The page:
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EU Transport Ministers Okay Galileo Satellite Tracking system

"Friday's decision was to build and launch satellites and build ground receiving stations following a three-year design and development phase, costing 1.1 billion euros (1.45 billion dollars)."
Brussels (AFP) Dec 10, 2004
EU transport ministers gave final approval Friday to build and deploy the Galileo satellite navigation system with the aim of starting operations in 2008, the European Commission announced.

The satellite network will complement the US Global Position System, which was originally developed for military targeting and position finding. The European system was the first to be designed for purely civilian use.

The United States and the EU signed an agreement in Ireland June 26 to adopt common operating standards for the two systems.

Friday's decision was to build and launch satellites and build ground receiving stations following a three-year design and development phase, costing 1.1 billion euros (1.45 billion dollars).

Deploying the Galileo system will cost a further 2.1 billion eurosbillion dollars), with industry putting up two thirds of the investment and the commission one third.

The commission says the globe-girdling satellites will enable the development of new services in areas such as transport, the environment, agriculture and fisheries that are eventually expected to cover the running costs of the system, estimated at 220 million euros (290 million dollars).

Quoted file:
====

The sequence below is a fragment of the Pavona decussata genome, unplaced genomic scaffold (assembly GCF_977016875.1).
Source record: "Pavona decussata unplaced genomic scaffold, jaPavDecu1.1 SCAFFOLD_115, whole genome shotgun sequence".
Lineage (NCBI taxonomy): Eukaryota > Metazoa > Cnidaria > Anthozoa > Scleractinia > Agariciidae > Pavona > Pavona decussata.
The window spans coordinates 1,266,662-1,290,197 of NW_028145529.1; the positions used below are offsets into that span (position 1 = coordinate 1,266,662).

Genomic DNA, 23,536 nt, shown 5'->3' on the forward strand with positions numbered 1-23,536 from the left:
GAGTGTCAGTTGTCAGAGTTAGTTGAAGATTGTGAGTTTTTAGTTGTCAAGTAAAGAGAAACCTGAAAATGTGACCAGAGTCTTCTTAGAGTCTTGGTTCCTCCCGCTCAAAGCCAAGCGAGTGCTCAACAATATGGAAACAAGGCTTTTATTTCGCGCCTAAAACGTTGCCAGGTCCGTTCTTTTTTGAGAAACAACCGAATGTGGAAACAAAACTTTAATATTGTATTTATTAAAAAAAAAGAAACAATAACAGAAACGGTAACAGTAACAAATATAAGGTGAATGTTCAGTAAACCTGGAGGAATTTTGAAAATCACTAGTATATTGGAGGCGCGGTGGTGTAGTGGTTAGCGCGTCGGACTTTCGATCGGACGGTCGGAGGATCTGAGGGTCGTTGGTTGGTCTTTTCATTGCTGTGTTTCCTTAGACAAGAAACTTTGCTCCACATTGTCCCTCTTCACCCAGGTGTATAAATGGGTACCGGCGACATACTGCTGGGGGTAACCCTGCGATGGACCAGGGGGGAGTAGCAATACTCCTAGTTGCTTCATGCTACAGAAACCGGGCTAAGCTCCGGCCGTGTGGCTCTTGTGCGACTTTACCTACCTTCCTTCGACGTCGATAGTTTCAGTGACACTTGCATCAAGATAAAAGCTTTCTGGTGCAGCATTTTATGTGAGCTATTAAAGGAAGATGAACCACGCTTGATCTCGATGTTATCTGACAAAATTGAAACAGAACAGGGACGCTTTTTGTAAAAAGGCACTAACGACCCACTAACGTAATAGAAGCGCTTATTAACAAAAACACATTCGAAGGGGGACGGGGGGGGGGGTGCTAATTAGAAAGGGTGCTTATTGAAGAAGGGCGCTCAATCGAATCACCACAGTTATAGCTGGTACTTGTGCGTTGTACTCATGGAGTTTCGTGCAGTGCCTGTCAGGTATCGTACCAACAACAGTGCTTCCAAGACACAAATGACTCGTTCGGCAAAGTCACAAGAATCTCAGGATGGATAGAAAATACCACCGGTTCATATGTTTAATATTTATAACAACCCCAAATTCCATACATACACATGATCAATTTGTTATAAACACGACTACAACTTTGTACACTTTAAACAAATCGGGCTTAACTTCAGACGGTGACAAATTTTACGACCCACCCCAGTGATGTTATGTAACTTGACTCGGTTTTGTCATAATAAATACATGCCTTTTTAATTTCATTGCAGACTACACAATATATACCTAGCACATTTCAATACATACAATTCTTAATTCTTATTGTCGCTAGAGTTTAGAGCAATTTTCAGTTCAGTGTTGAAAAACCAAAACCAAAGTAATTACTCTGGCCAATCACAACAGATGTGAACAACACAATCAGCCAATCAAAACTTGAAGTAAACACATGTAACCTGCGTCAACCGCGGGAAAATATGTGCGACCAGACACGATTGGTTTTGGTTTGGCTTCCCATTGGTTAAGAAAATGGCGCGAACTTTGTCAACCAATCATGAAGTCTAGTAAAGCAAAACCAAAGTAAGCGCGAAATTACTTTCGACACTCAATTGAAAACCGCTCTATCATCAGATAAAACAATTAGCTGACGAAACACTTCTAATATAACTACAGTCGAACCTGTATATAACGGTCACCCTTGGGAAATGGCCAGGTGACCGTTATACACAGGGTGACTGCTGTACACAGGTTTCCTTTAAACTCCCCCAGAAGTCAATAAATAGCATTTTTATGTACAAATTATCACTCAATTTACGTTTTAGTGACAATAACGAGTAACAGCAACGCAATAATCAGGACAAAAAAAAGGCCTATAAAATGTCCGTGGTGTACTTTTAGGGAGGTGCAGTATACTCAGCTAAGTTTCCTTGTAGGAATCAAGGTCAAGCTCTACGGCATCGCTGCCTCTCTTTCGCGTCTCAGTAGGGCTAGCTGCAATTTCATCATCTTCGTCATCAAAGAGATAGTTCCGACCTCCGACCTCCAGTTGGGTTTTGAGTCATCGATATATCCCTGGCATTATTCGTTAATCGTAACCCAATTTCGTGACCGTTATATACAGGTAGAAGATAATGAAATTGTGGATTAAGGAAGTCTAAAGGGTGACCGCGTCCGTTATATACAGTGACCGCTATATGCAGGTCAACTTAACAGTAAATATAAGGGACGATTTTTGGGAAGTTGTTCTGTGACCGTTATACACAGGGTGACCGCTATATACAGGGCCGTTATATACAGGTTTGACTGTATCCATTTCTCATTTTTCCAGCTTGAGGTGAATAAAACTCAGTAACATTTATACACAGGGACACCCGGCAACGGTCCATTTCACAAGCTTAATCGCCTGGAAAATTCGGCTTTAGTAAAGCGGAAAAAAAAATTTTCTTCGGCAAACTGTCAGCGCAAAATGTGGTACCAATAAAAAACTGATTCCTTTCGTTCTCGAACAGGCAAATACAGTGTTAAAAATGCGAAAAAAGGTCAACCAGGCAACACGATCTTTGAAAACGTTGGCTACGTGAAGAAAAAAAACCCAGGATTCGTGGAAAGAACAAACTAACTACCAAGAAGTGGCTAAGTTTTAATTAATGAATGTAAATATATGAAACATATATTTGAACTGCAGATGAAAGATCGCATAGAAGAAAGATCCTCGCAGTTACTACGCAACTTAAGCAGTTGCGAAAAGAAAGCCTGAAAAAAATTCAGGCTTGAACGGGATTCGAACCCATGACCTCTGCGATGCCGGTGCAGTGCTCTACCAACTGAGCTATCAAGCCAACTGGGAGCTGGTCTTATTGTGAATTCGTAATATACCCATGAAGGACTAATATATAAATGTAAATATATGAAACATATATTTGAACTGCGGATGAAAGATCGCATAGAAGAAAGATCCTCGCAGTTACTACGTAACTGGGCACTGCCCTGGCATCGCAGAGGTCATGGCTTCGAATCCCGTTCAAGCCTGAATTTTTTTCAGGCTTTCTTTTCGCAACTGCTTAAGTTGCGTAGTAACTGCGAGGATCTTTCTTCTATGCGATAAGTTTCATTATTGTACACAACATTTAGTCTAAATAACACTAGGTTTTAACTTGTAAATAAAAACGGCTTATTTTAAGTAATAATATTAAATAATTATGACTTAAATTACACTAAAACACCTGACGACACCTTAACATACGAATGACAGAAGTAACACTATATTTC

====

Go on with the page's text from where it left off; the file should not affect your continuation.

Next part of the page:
Two consortia are fighting to obtain the contract to operate the system, and ministers were expected to decide on the winner by February next year. The Eurely alliance includes Alcatel, Finmeccanica and Vinci, while the iNavsat consortium comprises Thales, EADS and Inmarsat.

Jacques Barrot, a European Commission vice president, said Galileo was "without a doubt the most wonderful European technological project. We are now on the home straight."

He predicted it would be as great a technological revolution as mobile telephony.

"This venture shows how capable Europe is of making a united effort in pursuit of a common goal," he said.

European law already requires or envisages the use of satellite navigation to monitor shipping, operate electronic road toll systems and protect animals during transportation.

All rights reserved. � 2004 Agence France-Presse. Sections of the information displayed on this page (dispatches, photographs, logos) are protected by intellectual property rights owned by Agence France-Presse. As a consequence, you may not copy, reproduce, modify, transmit, publish, display or in any way commercially exploit any of the content of this section without the prior written consent of Agence France-Presse.

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Beijing (XNA) Nov 10, 2004
China and EU reiterated their commitment to their cooperation on developing their own aerospace technology to offer better tech support for the progress of the human community.

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